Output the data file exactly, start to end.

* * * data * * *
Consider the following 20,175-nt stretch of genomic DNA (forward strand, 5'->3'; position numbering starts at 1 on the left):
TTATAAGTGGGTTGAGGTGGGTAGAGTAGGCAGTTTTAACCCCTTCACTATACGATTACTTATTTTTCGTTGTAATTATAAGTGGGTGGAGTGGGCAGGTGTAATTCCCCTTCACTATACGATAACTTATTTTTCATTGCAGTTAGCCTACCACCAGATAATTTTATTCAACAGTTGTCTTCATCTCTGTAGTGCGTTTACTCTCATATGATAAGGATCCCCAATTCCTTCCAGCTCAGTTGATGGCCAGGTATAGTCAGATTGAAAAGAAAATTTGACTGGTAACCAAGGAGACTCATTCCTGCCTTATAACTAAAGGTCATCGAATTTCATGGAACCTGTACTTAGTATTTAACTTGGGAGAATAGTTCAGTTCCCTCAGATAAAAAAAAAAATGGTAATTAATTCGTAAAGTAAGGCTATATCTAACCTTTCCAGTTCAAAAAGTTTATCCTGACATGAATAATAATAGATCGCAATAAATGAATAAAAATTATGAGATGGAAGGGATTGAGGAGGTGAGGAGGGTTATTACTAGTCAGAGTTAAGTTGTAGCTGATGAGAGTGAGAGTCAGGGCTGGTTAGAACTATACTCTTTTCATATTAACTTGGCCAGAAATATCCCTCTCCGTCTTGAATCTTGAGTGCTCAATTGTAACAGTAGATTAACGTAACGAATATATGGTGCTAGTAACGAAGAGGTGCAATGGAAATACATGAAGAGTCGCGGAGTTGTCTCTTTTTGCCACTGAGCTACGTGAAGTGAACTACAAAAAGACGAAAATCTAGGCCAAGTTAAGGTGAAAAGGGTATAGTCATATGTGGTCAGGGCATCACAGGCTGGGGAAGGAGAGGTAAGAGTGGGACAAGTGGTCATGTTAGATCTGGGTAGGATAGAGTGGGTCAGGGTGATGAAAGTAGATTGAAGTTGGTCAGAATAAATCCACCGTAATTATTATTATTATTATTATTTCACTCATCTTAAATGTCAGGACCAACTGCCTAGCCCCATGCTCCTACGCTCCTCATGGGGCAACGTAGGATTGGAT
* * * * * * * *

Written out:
Consider the following 20,175-nt stretch of genomic DNA (forward strand, 5'->3'; position numbering starts at 1 on the left):
TTATAAGTGGGTTGAGGTGGGTAGAGTAGGCAGTTTTAACCCCTTCACTATACGATTACTTATTTTTCGTTGTAATTATAAGTGGGTGGAGTGGGCAGGTGTAATTCCCCTTCACTATACGATAACTTATTTTTCATTGCAGTTAGCCTACCACCAGATAATTTTATTCAACAGTTGTCTTCATCTCTGTAGTGCGTTTACTCTCATATGATAAGGATCCCCAATTCCTTCCAGCTCAGTTGATGGCCAGGTATAGTCAGATTGAAAAGAAAATTTGACTGGTAACCAAGGAGACTCATTCCTGCCTTATAACTAAAGGTCATCGAATTTCATGGAACCTGTACTTAGTATTTAACTTGGGAGAATAGTTCAGTTCCCTCAGATAAAAAAAAAAATGGTAATTAATTCGTAAAGTAAGGCTATATCTAACCTTTCCAGTTCAAAAAGTTTATCCTGACATGAATAATAATAGATCGCAATAAATGAATAAAAATTATGAGATGGAAGGGATTGAGGAGGTGAGGAGGGTTATTACTAGTCAGAGTTAAGTTGTAGCTGATGAGAGTGAGAGTCAGGGCTGGTTAGAACTATACTCTTTTCATATTAACTTGGCCAGAAATATCCCTCTCCGTCTTGAATCTTGAGTGCTCAATTGTAACAGTAGATTAACGTAACGAATATATGGTGCTAGTAACGAAGAGGTGCAATGGAAATACATGAAGAGTCGCGGAGTTGTCTCTTTTTGCCACTGAGCTACGTGAAGTGAACTACAAAAAGACGAAAATCTAGGCCAAGTTAAGGTGAAAAGGGTATAGTCATATGTGGTCAGGGCATCACAGGCTGGGGAAGGAGAGGTAAGAGTGGGACAAGTGGTCATGTTAGATCTGGGTAGGATAGAGTGGGTCAGGGTGATGAAAGTAGATTGAAGTTGGTCAGAATAAATCCACCGTAATTATTATTATTATTATTATTTCACTCATCTTAAATGTCAGGACCAACTGCCTAGCCCCATGCTCCTACGCTCCTCATGGGGCAACGTAGGATTGGAT